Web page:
A group of around 12 protesters stood on the front steps of the Greensboro Festival Hall before the city council meeting on Monday, April 19. They held up signs criticizing the continued employment of city attorney, Barry Fleming, following his support of SB 202.
From inside the Festival Hall, the protesters could be heard chanting for his resignation. When the meeting began at 6 p.m., the majority of the protesters came inside the meeting hall while Mayor Glenn Wright read a short list of ground rules for public comments. The rules stated that no outbursts would be permitted while someone else is speaking, everyone must treat others with respect, all comments should be directed to the mayor and the mayor reserved the right to ask speakers to leave if they were unable to follow the rules.
The councilmen then approved the minutes for the regular meeting and executive session that took place on April 5. Then a supervisor’s report was presented, and it was stated that all reports had been submitted and quarterly testing had been completed. No negative feedback had been received for any of the submitted paperwork according to Mr. Cunningham who spoke in place of Brenda Burke.
Next, City Manager Larry Postell presented the council with amendments to the SPLOST IV budget and those changes were adopted. It was also announced that the first building permit on Cadence Circle in 10 years had been approved for a residential home, all construction projects in Greensboro were on schedule and the Boys and Girls Club would be celebrating its grand opening on June 9.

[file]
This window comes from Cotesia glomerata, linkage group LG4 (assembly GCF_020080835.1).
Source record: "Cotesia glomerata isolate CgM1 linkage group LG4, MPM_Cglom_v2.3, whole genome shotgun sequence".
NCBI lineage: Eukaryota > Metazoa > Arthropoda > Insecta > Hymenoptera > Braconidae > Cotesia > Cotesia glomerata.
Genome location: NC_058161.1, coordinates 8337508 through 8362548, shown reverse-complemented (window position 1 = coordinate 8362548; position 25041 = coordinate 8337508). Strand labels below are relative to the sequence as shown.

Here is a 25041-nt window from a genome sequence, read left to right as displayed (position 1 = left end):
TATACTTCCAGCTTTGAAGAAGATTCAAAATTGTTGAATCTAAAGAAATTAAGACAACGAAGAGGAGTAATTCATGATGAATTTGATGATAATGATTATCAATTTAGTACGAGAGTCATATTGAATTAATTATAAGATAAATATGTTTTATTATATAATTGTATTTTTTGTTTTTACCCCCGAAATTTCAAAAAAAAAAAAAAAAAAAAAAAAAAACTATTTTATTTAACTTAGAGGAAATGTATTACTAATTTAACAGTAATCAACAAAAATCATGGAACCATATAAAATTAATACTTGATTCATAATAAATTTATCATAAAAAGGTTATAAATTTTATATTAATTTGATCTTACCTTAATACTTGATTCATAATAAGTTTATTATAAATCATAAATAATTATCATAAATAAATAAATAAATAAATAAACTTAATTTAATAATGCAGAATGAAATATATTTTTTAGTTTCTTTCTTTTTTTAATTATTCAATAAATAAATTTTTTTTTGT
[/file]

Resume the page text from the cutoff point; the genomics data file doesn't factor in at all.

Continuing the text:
During the new business portion of the meeting, Councilman Morris Miller made a motion to ask city attorney Barry Fleming to resign from his position. His request was met with applause from the protesters but with no second from his fellow councilmembers, the motion died without action.
Five people took to the podium during public comments to request the removal of Barry Fleming. Charles Brown asked the council members why they are voting against their own best interests and called for Fleming’s resignation. Anne Koppelmann told the council that she had done research into the money that the city is paying to Fleming and Nelson, LLC for their attendance at their bimonthly meetings.
“A publication called ‘The Nation’ stated that since 2018, Mr. Fleming’s firm has garnered $73k from Greensboro City,” Koppelmann stated. “That’s $24k per year. You meet twice a month so in 12 months he gets $1,000 per session.
“I don’t understand why [the councilmembers besides Miller] won’t engage in a public conversation about what the people here and the people at the meeting before that are asking of you,” said another speaker. “You at least owe the citizens a public conversation.”
After the meeting concluded Councilman Miller told the Lake Oconee News why he motioned for Fleming’s resignation.
“I like to do what’s right. I ask God to lead me in making my decision and I don’t take any decision that I make lightly,” said Miller. “I take my voting rights seriously. My grandaddy told me years ago, ‘A man that can’t stand for something will fall for anything.’ I don’t fall for anything and I don’t try to discredit anyone. But I have people out here that I represent, and I try to represent them to the best of my ability. As far as me, personally, with Mr. Fleming, I have nothing personal against Mr. Fleming. I think he has been a great, great attorney for this city, but I just think it’s for the betterment of this city.”
Fleming declined to comment after the meeting.